—Rainy Side Gardeners, May 8, 2006
Hot Plants for Cool Climates: Gardening with Tropical Plants in Temperate Zonesby Susan A. Roth, Dennis Schrader
Passionate gardeners in cooler climates struggle year after year to overwinter their gorgeous tropical plants. Our new paperback edition is the answer to their problem — practical advice for achieving the tropical look in a temperate garden. The authors, who both live and garden on Long Island, New York, reveal the secrets to creating a lush, flamboyant
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Passionate gardeners in cooler climates struggle year after year to overwinter their gorgeous tropical plants. Our new paperback edition is the answer to their problem — practical advice for achieving the tropical look in a temperate garden. The authors, who both live and garden on Long Island, New York, reveal the secrets to creating a lush, flamboyant landscape. Separate chapters cover such topics as principles of design and maintenance, proper plant selection, container gardening, and overwintering. Fantastic color photography throughout will inspire gardeners in even the hardiest zones. With the help of this book, an impressive tropical garden is within any gardener's reach.
—Elizabeth Licata, Buffalo Spree, April 2006
—Sandra J. Sandefur, Perennial Notes, Winter 2006
—Sandra J. Sandefur, Perennial Notes, Winter 2006
“. . . an engagingly written handbook – covering everything from design to plant selection to winter maintenance – that will help anyone who wants to create a convincing and pleasurable tropical look in their own northerly back-yard.”
- Timber Press, Incorporated
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- 7.52(w) x 9.72(h) x 0.49(d)
Read an Excerpt
Tropical plants move north
It's easy to create a dazzling display of tropical foliage and flowers even in seemingly inhospitable climates such as those found in Vermont, Pennsylvania, or Oregon, far from the Tropic of Capricorn. Summers in most parts of North America bring plenty of sun, heat, and humidity, along with thunderous rainstorms. These conditions fuel tropicals into high gear, so that even if the plants start off the summer small, they grow by leaps and bounds and turn into impressive specimens in a matter of a few weeks. Overwintered specimens are large to begin with and use this head start to great advantage, claiming an immediate presence in the garden as soon as they are set out in spring. By late summer and fall, tropicals are at their best.
The tropics are the most fecund and diversely vegetated region of the world, boasting, by some estimates, as many as three-quarters of the world's plant species. Only a relatively small number of these exotic plants are available to gardeners outside the tropics, and fewer still adapt to being thrust into a garden in Delaware or Minnesota. Many tropical plants need specific temperatures with hardly any fluctuation from day to day or wilt unless the humidity hovers around 100 percent. Others require specific nutrients or have an essential symbiotic relationship with another plant or fungus. Yet despite these restrictions, you can still choose from countless exotic plants to incorporate in your garden.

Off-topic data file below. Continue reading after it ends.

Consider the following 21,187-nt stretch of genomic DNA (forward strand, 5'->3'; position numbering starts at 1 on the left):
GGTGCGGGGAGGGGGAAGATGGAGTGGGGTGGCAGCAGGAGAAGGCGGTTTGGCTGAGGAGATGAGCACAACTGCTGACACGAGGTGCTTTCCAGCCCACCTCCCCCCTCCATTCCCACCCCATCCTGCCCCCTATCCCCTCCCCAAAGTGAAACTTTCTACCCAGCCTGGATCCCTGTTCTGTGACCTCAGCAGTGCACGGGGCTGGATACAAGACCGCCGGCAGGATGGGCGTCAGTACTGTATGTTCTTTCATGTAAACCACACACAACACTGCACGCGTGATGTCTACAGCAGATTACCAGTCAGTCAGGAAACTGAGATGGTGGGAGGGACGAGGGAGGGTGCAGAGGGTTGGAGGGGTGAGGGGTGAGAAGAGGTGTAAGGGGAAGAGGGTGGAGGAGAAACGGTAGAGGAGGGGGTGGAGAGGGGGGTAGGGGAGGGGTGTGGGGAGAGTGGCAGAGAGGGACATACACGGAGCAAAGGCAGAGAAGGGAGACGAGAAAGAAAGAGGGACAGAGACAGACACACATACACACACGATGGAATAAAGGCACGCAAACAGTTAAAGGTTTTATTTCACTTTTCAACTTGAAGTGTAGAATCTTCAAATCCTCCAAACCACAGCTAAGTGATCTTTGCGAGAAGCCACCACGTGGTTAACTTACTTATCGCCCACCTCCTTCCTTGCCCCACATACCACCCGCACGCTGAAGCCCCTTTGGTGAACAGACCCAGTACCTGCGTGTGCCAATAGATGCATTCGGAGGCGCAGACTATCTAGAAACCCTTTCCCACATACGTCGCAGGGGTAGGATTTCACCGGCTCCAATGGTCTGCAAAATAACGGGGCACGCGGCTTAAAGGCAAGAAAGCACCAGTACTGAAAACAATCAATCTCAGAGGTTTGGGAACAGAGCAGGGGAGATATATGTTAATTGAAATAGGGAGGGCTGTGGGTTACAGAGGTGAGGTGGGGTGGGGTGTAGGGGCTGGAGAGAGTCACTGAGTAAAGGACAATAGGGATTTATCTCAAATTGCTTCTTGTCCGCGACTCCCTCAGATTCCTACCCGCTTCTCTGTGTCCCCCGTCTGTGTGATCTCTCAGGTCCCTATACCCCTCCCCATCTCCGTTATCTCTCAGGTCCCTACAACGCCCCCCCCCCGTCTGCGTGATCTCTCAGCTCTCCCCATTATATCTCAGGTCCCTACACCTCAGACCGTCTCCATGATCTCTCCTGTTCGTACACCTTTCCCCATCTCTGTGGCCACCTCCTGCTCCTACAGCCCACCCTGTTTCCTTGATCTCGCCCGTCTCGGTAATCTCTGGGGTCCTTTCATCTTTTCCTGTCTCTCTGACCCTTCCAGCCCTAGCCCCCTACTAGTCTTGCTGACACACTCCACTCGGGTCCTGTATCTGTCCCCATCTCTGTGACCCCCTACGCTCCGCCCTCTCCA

The ones that perform best in temperate gardens grow undaunted by the climate's normal fluctuations of temperature, humidity, and rainfall during the summer and fall. If they can also adapt to houseplant culture or to one of the many types of overwintering techniques, they become even more valuable as garden subjects because they'll only get more beautiful with size and age. Many common and popular houseplants, such as rubber trees, diffenbachia, spider plants, prayer plants, Chinese evergreen, and pothos, rescued from the dark corner of a living room, perform fabulously out-of-doors in warm weather and make authentic additions to a tropical-style garden.
You can grow tropical plants right in the ground or in containers outdoors in cold climates during the frost-free months of the year, creating entire tropical-style gardens from these tender beauties. For the most natural appearance, you might wish to plunge the pot of a large container plant right into a hole dug in the ground in a bed of tender or hardy plants. You might also site the container aboveground, but camouflage its base with dense plants.
Although some native-plant enthusiasts are purists and might disapprove of growing tropical plants in gardens where they are not endemic, this is really a matter of style and personal preference. Certainly when exotic plants — and in this case we define "exotic" not as a tropical plant per se but as
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Engagingly written and dense with alluring detail, this book is both seductive and practical. If you're just testing the waters with tropicals, it has the bait to lure you in. If you've already succumbed, you'll find here all the specific information to turn your exotic dalliance into a serious affair. In short, it's a valuable reference disguised as a good read.
Meet the Author
Susan A. Roth is an award-winning writer and photographer. She cultivates her own eclectic garden in Stony Brook, New York.
Dennis Schrader is on of the foremost experts on tropical plants in the Northeast. He co-owns and operates Landcraft Environments, a wholesale greenhouse in Mattituck, New York.
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